XPages and Java, starting over, again…..Hello World

OK to set the stage for what may just be about to happen – blogging is a form of self documentation for me. If I write it – it helps me remember it. I have said this before (multiple times) and failed, but I need to learn Java. It will probably fail again, let’s not kid ourselves, we all know Marky’s preferred language of choice (*coughs politely*). But I want to properly wrap my head around IBM Social Business Toolkit, and not just learn the limitations of the JavaScript API. To do this I need to learn Java and execute on it. So no promises, but we may get some blog posts on IBMSBT and my learning the Java way.

So with the help of Toby, the mockery of Brad and Kathy and the adulation of Eric, we will begin.

All of this code will be done in R9.0.1 (something)

Hello World (part 1)

1) Create a new Java Class in your database

There are apparently multiple ways to do this but I just went to the Java elements and clicked on the New Java Class button

from the resulting popup enter a package name – in this case com.xomino.sbt, and the name for the new class, HelloWorld

The normal format for naming convention is

  • Package names are lower case and look like a website URL except backwards
  • Classes are Propercase



Click OK and a new Class is created in Designer


and the crowd went wild……well ok maybe not but I know Paul and Russ are laughing their butts off right now.

2) Create a new XPage (xHelloWorld.xsp)

In there I am going to create a button which when clicked will display hello world on the screen. To do this I am going to need a button and a computed field.

When the button is clicked I will set a viewScope variable and refresh the field.

The field is bound to the viewScope variable which I hope to set in the Java code…..Clicking the button will call the com.xomino.sbt.HelloWorld.setMessage() method, which will set the viewScope variable value.

<xp:button value="Click me" id="button1">
	<xp:eventHandler event="onclick" submit="true"
		refreshMode="partial" refreshId="aWrapper">

<xp:div id="aWrapper">
	<xp:text escape="true" id="computedField1"

Once the viewScope variable has been set the aWrapper will be refreshed and I will see my value.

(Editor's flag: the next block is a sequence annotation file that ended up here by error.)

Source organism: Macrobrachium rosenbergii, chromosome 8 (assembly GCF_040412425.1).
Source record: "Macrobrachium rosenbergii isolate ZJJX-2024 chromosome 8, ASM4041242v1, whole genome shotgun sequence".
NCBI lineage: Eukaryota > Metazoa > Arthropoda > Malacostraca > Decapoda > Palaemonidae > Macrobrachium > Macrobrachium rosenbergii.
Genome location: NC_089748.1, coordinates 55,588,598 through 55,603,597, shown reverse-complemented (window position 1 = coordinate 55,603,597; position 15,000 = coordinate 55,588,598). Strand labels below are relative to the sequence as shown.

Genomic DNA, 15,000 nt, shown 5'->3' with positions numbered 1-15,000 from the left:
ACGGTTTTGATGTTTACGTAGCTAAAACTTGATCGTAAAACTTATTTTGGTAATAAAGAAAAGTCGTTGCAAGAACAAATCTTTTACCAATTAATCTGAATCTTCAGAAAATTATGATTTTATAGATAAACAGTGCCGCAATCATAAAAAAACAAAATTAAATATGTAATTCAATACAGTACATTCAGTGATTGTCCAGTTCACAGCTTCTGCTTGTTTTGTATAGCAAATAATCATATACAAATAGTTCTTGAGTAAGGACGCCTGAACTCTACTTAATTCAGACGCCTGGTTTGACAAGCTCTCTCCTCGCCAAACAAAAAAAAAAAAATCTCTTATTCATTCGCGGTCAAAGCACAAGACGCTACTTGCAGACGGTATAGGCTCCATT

The class looks like this

package com.xomino.sbt;

import com.ibm.xsp.extlib.util.ExtLibUtil;

public class HelloWorld {

	public static void setMessage(){

		/*This is how you get XPages scopes in Java */
		ExtLibUtil.getViewScope().put("message", "Hello World");


To enable the use of ExtLib code you must make sure the box is Checked in the database XSP properties
j4The output



In the dumbest way, this has made me very happy 🙂


10 thoughts on “XPages and Java, starting over, again…..Hello World

    • Hardly………but I am going to talk about what I learn in the context of SBT in a manner I hope other people can follow along with.

      And so I have a point of reference, cos you know I am old..

  1. Excellent !! And seriously, I would never laugh at someone taking the time and effort to learn something new. I applaud your effort and your blogging the journey. Every programmer of a new language had to have their starting point. So YES the crowd ( me and russ at least when he returns from vacation ) have gone wild !! And look forward to the journey !!!

  2. Dont feel bad – I resisted Java for quite awhile until I started being put in to projects where Java was required.

    But – at this point – JavaScript being a server-side scripting language as well makes Java unnecessary in some cases. For instance – I am looking at a solution to integrate with Salesforce. Although I can do this in the main app code itself, it causes problems and poor performance but deploying the integration code to NodeJS and write the queries and oauth2 code there makes more sense. At that point my app can worry about just that.

    Ok I went on a rant and this is my first time commenting on your blog. So i shall say – keep going and look forward to more posts.

  3. Mark what seriously helped/made me learn Java was taking the basic certification, and I was proud of passing that exam because it wasn’t easy. Lotuscript kept me in a job for years, and oddly Java has enabled me to do the same. I uses it all the time now.

  4. Thank you for sharing Mark. I’ve wanted to learn Java in combination with XPages for year, but didn’t really have a use case for it, nor was I able to completely wrap my head around it for some odd reason (and I am usually really quick with picking up programming language).

    It is not the syntax but rather the question “what does it all do” and just the start screen when you create a new java class seems to be challenging to me (what do I click, select, include), as we would say in Germany “Ich verstehe nur Bahnhof”.

    So, if you don’t mind, I’ll tag along on your journey to Java and hopefully, it’ll make click on day :o)

    • Thanks Daniel – this will be an idiot’s guide so to speak, ‘cos really I am, and it is 🙂

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